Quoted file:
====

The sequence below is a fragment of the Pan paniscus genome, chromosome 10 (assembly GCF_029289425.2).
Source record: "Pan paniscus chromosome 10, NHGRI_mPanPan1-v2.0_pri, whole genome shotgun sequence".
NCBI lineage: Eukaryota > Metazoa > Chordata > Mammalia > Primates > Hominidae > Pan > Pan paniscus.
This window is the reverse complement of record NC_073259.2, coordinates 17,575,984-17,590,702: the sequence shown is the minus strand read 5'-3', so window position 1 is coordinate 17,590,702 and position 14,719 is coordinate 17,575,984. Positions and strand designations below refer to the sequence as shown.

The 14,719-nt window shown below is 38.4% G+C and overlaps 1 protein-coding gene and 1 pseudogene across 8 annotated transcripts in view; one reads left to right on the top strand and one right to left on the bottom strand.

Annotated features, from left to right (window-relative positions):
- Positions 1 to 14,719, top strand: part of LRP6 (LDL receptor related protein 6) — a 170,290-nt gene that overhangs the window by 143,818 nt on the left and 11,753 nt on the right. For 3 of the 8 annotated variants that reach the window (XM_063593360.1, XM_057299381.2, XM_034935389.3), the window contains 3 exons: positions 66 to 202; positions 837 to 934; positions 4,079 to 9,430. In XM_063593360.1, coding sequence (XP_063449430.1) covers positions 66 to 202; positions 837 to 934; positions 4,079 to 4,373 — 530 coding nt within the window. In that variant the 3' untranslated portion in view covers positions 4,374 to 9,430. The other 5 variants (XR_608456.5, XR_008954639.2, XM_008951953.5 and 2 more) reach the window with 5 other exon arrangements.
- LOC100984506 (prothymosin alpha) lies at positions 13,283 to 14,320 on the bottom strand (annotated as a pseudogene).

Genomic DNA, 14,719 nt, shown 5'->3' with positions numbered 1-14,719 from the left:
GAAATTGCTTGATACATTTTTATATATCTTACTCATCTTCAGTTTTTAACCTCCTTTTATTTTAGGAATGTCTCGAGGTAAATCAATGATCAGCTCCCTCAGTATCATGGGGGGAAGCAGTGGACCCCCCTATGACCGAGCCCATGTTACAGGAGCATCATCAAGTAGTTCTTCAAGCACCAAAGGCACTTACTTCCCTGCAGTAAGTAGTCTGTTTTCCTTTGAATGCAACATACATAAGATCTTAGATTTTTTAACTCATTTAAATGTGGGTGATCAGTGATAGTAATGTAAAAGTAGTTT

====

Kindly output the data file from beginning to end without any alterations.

The sequence below is a fragment of the Pan paniscus genome, chromosome 10 (assembly GCF_029289425.2).
Source record: "Pan paniscus chromosome 10, NHGRI_mPanPan1-v2.0_pri, whole genome shotgun sequence".
NCBI lineage: Eukaryota > Metazoa > Chordata > Mammalia > Primates > Hominidae > Pan > Pan paniscus.
This window is the reverse complement of record NC_073259.2, coordinates 17,575,984-17,590,702: the sequence shown is the minus strand read 5'-3', so window position 1 is coordinate 17,590,702 and position 14,719 is coordinate 17,575,984. Positions and strand designations below refer to the sequence as shown.

The 14,719-nt window shown below is 38.4% G+C and overlaps 1 protein-coding gene and 1 pseudogene across 8 annotated transcripts in view; one reads left to right on the top strand and one right to left on the bottom strand.

Annotated features, from left to right (window-relative positions):
- Positions 1 to 14,719, top strand: part of LRP6 (LDL receptor related protein 6) — a 170,290-nt gene that overhangs the window by 143,818 nt on the left and 11,753 nt on the right. For 3 of the 8 annotated variants that reach the window (XM_063593360.1, XM_057299381.2, XM_034935389.3), the window contains 3 exons: positions 66 to 202; positions 837 to 934; positions 4,079 to 9,430. In XM_063593360.1, coding sequence (XP_063449430.1) covers positions 66 to 202; positions 837 to 934; positions 4,079 to 4,373 — 530 coding nt within the window. In that variant the 3' untranslated portion in view covers positions 4,374 to 9,430. The other 5 variants (XR_608456.5, XR_008954639.2, XM_008951953.5 and 2 more) reach the window with 5 other exon arrangements.
- LOC100984506 (prothymosin alpha) lies at positions 13,283 to 14,320 on the bottom strand (annotated as a pseudogene).

Genomic DNA, 14,719 nt, shown 5'->3' with positions numbered 1-14,719 from the left:
GAAATTGCTTGATACATTTTTATATATCTTACTCATCTTCAGTTTTTAACCTCCTTTTATTTTAGGAATGTCTCGAGGTAAATCAATGATCAGCTCCCTCAGTATCATGGGGGGAAGCAGTGGACCCCCCTATGACCGAGCCCATGTTACAGGAGCATCATCAAGTAGTTCTTCAAGCACCAAAGGCACTTACTTCCCTGCAGTAAGTAGTCTGTTTTCCTTTGAATGCAACATACATAAGATCTTAGATTTTTTAACTCATTTAAATGTGGGTGATCAGTGATAGTAATGTAAAAGTAGTTT